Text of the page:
April 20th, 2019

How to Trim Brass Like a Pro — Smart Tips from PMA Tool

Eric Cortina Trimmer
The Giraud power trimmer indexes off the shoulder of the case. It is costly, but offers high production rates, trimming to length and chamfering in one operation.

The folks at PMA Tool, makers of arbor presses, neck-turning tools, and other case-prep tools, offer some good advice about case trimming on the PMA Tool Blog. Here we reprint a PMA blog post that explains case trimming basics and helps you choose the right case-trimming tool for your needs.

Case Trimming Basics
Trimming the cartridge case to the proper length is a crucial step in case preparation that should not be overlooked or underestimated. The cartridge case or the rifle can be damaged, or even worse you get badly injured. In most instances cases should be trimmed after firing and sizing. Trimming new brass is necessary for a lot of wildcats and can be beneficial in some instances, but by and large, trimming new brass is not necessary for most situations (unless you are neck-turning). Cases should be trimmed after you have sized the case, because the expander ball on the decapping pin can (and will) stretch the neck. Those of us who neck size should get into the habit of trimming after sizing as well. This is a good rule of thumb to go by, and hopefully it will keep you safe during the reloading and shooting process.

There are so many case trimmers out there that work, deciding which one is right for you can be confusing. Even though I have trimmed thousands of cases, using about every method possible, I can’t answer the question of what case trimmer is right for you because of all the variables that may be involved. I can, however shed some light on the subject.

Wilson Micrometer Case Trimmer

The two most popular designs of trimmers either index (1) off the base or the head of the case, (2) off the shoulder or datum line of the case. There are pros and cons to each and it all depends on what you are willing to live with.

Indexing off the Base (Case Head)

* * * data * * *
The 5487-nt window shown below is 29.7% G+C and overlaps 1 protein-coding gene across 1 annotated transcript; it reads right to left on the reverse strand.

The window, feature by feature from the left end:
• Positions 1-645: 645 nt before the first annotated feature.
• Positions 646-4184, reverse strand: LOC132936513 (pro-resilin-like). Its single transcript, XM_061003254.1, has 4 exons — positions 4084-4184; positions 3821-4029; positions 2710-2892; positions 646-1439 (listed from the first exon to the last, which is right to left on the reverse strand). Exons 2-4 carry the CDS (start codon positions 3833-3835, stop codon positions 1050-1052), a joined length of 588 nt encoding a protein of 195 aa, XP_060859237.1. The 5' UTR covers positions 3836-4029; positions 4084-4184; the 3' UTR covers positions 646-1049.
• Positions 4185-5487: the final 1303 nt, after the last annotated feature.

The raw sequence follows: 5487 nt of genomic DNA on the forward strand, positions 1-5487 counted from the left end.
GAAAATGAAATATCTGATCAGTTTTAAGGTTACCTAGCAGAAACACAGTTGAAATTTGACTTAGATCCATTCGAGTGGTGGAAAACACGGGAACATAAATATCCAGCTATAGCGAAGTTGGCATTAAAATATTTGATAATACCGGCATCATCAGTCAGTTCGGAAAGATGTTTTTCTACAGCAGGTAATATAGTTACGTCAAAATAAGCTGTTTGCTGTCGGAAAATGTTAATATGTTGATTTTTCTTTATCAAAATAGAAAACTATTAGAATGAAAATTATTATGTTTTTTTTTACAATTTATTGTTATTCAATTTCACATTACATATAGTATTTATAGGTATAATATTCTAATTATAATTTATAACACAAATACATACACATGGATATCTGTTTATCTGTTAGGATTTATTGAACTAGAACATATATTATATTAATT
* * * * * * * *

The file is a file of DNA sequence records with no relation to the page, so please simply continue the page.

Let’s talk about the first one I have listed, indexing off the base, or the head of the case. The pros to this method are that you can achieve a very accurate over all length and that is after all, what it is all about. The cons to this method are that you can get some variation doing it this way. Let me explain, the base is not always square to the body or can be damaged during firing especially if it is fired through a military style rifle with a very aggressive ejector. These cases should be discarded, but sometimes they can be overlooked. This condition can lead to an over all length that is incorrect. The case head being out of square will be corrected upon firing, however that case will wind up being shorter than the rest of your cases, possibly creating a difference in the neck tension on the bullet. The more you can do to eliminate variables in your reloads the better off you are going to be. This method can also be very slow, and if the user gets careless the result will be a inconsistent over all length.

Forster Case Trimmer

Indexing off the Shoulder (Datum Line)
The second method I mentioned, trimming off the shoulder or the datum line of the case, has its pros as well. I have found this to be the quickest of the methods and very accurate as well. After the case has been sized through the die the dimensions (particularly the headspace) of the cases are usually very uniform and exact, this allows the case to be trimmed by indexing off the shoulder. This method can be done very quickly, by hand, or by powering either the case, or the trimmer. You also don’t have to worry about the case heads being out of square with the body using this method. Generally the trimming time is cut in half, and this leads to greater focus on the job, without becoming careless.

PMA tool case trimming trimmer micro-adjust

The PMA Micro-Adjust Case Trimmer indexes case length off of the shoulder of a properly fire-formed and full-length re-sized case. We accomplish this through the use of interchangeable Delrin™ inserts which capture the shoulder and neck of the case. This insert is contained in a spring-loaded tool head that rides on a linear bearing. When the case is captured within the tool head the tool head rotates along with the case, the spring allows for the case to self-align squarely to the cutter and allows you to control the feed rate into the cutter.

— Indexes off shoulder for easy, consistent trim length
— Fully rotating head with bearing for smooth operation keeps cuts square
— Large, ergonomic design fits the hand well
— Sharp carbide cutter for quick, smooth cuts with minimal bur
— Cases captured in Delrin™ (completely non-marring material)